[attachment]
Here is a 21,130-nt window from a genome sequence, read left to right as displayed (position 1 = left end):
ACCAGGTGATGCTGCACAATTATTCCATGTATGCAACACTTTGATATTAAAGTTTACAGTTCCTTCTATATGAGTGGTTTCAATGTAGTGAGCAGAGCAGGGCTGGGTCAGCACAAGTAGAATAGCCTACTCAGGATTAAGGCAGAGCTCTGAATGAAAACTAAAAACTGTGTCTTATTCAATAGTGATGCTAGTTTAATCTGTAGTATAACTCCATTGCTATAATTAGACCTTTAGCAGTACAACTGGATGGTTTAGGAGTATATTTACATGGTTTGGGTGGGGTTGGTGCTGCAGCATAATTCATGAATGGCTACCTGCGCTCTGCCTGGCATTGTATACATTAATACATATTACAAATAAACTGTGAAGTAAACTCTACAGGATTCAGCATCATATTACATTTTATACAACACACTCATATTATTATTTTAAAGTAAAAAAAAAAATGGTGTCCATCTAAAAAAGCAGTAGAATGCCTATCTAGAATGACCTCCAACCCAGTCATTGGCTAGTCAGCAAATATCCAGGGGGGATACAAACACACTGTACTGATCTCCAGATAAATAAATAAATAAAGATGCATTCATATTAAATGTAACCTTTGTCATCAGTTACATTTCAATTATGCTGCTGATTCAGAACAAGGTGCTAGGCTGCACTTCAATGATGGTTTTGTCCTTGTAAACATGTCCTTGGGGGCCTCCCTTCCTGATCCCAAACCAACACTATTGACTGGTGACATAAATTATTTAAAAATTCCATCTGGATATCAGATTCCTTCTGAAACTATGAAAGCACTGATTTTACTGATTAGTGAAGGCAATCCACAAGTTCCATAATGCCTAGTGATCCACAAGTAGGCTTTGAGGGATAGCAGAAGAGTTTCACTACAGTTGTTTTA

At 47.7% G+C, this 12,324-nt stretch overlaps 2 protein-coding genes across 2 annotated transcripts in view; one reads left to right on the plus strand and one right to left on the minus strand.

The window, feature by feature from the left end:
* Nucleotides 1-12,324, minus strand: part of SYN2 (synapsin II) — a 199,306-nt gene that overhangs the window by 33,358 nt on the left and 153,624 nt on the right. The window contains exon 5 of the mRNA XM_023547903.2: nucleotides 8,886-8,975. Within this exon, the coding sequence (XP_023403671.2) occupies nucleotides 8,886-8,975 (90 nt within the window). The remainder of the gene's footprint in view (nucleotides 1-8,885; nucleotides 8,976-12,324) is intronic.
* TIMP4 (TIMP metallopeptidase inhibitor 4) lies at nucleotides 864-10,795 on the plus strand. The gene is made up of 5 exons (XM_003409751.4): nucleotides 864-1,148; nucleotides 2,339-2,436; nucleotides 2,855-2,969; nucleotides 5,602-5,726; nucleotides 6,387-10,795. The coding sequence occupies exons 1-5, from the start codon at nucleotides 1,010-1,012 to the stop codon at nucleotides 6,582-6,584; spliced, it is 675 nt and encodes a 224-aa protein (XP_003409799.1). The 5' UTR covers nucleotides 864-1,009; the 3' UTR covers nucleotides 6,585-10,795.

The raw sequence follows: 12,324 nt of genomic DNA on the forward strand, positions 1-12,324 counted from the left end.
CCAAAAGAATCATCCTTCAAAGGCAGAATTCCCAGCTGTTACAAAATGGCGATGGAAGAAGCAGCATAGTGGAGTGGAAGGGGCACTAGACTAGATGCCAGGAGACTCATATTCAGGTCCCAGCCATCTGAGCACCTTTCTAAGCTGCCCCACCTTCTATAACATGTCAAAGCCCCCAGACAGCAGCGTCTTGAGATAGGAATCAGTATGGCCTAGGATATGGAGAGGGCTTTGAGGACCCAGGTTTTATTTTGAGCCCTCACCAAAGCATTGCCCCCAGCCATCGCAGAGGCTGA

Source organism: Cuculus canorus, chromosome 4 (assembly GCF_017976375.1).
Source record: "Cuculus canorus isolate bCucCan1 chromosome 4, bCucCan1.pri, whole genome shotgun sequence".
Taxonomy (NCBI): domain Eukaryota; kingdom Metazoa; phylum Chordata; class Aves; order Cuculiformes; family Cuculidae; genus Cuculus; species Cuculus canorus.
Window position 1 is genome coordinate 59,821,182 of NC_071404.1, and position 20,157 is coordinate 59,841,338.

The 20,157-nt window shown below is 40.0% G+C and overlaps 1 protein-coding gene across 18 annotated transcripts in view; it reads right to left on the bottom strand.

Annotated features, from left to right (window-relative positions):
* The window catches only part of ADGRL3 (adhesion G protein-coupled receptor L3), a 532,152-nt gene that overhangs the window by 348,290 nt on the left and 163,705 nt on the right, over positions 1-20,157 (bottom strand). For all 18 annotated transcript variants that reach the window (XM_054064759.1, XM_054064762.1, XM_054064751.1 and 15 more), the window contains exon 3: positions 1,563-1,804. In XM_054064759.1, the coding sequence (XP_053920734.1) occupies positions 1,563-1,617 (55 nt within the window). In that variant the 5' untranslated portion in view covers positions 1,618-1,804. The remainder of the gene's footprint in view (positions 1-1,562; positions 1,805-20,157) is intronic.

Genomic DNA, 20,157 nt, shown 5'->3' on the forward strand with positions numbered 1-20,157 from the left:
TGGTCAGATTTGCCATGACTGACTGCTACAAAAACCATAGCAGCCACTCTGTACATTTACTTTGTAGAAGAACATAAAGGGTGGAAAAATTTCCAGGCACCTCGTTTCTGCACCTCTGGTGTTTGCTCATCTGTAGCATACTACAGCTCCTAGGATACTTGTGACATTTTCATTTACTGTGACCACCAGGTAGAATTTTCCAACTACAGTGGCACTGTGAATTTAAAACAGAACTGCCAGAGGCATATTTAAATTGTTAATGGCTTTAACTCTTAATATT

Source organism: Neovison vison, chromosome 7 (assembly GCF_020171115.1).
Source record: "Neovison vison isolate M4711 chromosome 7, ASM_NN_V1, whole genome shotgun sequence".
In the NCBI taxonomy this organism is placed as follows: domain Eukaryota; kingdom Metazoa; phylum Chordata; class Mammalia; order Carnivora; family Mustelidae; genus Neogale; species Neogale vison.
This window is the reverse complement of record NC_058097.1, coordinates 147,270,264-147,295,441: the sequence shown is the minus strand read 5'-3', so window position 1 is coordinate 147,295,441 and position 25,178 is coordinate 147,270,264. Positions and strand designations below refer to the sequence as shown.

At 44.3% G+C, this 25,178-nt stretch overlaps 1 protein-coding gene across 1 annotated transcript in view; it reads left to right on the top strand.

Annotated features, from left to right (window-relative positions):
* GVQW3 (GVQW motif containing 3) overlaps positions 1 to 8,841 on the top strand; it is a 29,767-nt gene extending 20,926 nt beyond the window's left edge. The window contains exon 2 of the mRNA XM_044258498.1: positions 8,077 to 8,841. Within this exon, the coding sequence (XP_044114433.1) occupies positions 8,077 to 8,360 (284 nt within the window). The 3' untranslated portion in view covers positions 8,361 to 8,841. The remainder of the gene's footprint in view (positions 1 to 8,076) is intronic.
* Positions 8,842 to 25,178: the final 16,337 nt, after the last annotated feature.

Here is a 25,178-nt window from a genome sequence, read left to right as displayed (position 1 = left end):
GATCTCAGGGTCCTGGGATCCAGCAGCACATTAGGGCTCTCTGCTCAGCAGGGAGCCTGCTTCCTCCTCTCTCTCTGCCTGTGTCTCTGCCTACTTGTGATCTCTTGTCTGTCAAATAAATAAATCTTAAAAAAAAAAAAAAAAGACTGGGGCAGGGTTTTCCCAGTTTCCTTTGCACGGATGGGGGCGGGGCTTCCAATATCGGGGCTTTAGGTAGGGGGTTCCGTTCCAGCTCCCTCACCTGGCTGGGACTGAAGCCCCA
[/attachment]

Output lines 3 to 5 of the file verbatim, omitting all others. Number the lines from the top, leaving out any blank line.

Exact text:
At 47.7% G+C, this 12,324-nt stretch overlaps 2 protein-coding genes across 2 annotated transcripts in view; one reads left to right on the plus strand and one right to left on the minus strand.

The window, feature by feature from the left end:
* Nucleotides 1-12,324, minus strand: part of SYN2 (synapsin II) — a 199,306-nt gene that overhangs the window by 33,358 nt on the left and 153,624 nt on the right. The window contains exon 5 of the mRNA XM_023547903.2: nucleotides 8,886-8,975. Within this exon, the coding sequence (XP_023403671.2) occupies nucleotides 8,886-8,975 (90 nt within the window). The remainder of the gene's footprint in view (nucleotides 1-8,885; nucleotides 8,976-12,324) is intronic.